–Mary almost single-handedly kept the Broadway theater afloat in the twenties and had as well developed a taste for the thin rot of American pop culture as the lowbrows she tried to distance herself from.
-Her pursuit of high culture was also part of a pattern of social ambition-and certainly of her plans for George.
- George, “I think my early aversion to reading can be traced to the importance she placed on it and to her use of literary references in the middle of an argument.”
- Mary would say, “How sharper than a serpent’s tooth is the ungrateful child!” or “What a tangled web we weave when first we practice to deceive!”
- “From an early age, I was unimpressed, which was part of a larger pattern in our relationship. She insisted, I resisted. But one message did fall on fertile ground – she passed on to me the love of language, an immense respect for words and their power.
- George’s primary discourse: “It made me proud of him and gave me reason to believe that my own very similar sense of what’s important had come directly from him. It’s a connection, a profound one. I don’t have many.”
- “As conclusive evidence, it’s scanty, but suggests to me that my father saw through the b.s that is the glue of America. That makes me proud. If he transmitted it to me genetically, it was the greatest gift he could have given.”
-Telegram from his father, “Thank God and you for the sunbeam you brought forth, who I pray will outlive all the ill-founded gossip.”
-His father called him a sunbeam.
Ch. 1 summary: “And he got his wish, though there are very few people alive to whom it matters. Not only did I outlive the gossip-by which I’m sure he meant my mother’s quite public and vocal negative opinion of him-but I lived to write this book which will serve as testimony to my old man’s great heart and soul…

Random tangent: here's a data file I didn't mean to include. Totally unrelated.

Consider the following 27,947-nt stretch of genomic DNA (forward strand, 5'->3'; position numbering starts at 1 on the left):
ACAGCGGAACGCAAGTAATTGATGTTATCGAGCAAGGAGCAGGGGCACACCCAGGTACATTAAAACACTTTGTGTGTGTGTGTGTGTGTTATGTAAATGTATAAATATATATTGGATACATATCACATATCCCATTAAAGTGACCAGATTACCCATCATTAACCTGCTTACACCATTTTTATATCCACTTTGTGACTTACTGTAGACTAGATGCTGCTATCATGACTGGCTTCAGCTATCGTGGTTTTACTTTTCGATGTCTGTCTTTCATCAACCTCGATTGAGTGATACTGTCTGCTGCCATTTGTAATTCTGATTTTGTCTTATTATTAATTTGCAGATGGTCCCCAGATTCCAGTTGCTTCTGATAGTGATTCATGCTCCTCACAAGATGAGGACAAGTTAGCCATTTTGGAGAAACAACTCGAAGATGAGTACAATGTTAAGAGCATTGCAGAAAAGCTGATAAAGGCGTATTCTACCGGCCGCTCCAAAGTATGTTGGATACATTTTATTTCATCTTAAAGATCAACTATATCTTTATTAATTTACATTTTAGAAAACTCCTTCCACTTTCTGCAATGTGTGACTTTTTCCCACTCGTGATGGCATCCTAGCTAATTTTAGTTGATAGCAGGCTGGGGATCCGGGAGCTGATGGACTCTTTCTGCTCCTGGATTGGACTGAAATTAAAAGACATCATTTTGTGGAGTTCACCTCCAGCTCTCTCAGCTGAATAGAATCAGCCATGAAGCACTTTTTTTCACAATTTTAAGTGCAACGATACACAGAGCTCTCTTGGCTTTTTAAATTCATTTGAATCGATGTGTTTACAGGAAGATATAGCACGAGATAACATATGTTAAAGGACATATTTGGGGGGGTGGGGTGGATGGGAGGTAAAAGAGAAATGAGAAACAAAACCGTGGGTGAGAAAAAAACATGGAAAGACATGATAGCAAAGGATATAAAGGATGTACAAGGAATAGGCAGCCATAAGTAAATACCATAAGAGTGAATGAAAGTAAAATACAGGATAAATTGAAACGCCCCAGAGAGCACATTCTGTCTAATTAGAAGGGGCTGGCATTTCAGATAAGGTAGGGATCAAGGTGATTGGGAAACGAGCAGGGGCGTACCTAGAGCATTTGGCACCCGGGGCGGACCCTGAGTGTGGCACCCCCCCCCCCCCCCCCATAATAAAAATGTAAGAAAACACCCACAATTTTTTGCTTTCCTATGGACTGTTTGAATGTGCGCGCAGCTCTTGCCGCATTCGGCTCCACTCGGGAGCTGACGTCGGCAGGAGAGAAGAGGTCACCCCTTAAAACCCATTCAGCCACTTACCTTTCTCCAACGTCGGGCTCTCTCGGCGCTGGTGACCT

A sunbeam. Imagine that!”
Chapter 2: Holy Mary, Mother of George
- His mother’s strategy for advancing her life-agenda and realizing her material dreams demanded careful control of the development of her children.
- Not moral guidance or practical life-advice, but a code that would make her look good and feel comfortable.
- “Everything you do is a reflection of me.”
- She was obsessed with appearances and dependent on the approval of the outside world, in particular that segment of society for whom she worked and that met her approval, the ruling class.
- Her vocab. was full of tripe like, “A manis judged by his wife,” and “When you speak, you judge yourself.”
- Judgement, judgement, judgement. Judgement of others. Judgement by others.
-George explains that his mother was never a prude…
-Started watching his comedy shows but was a bit ashamed and embarrassed from the two things she held most dear: religion and commerce.
-However, she was a star’s mother.
- “When I threw my mother out of my life figuratively as a teen, I threw out the good with the bad.”
- To make a clean break you eliminate everything, but I still find her ambitions hidden in mine-and they’re not necessarily bad.
- George was forced to live through his mother’s discourses and reach her standards:
1. I still have this longing to be Mary’s model boy.
- She is hidden in every cranny of my workroom, requiring me to do things.
- What I have to do constantly is take Mary out of things and leave only myself in them. Then decided if I want to do them.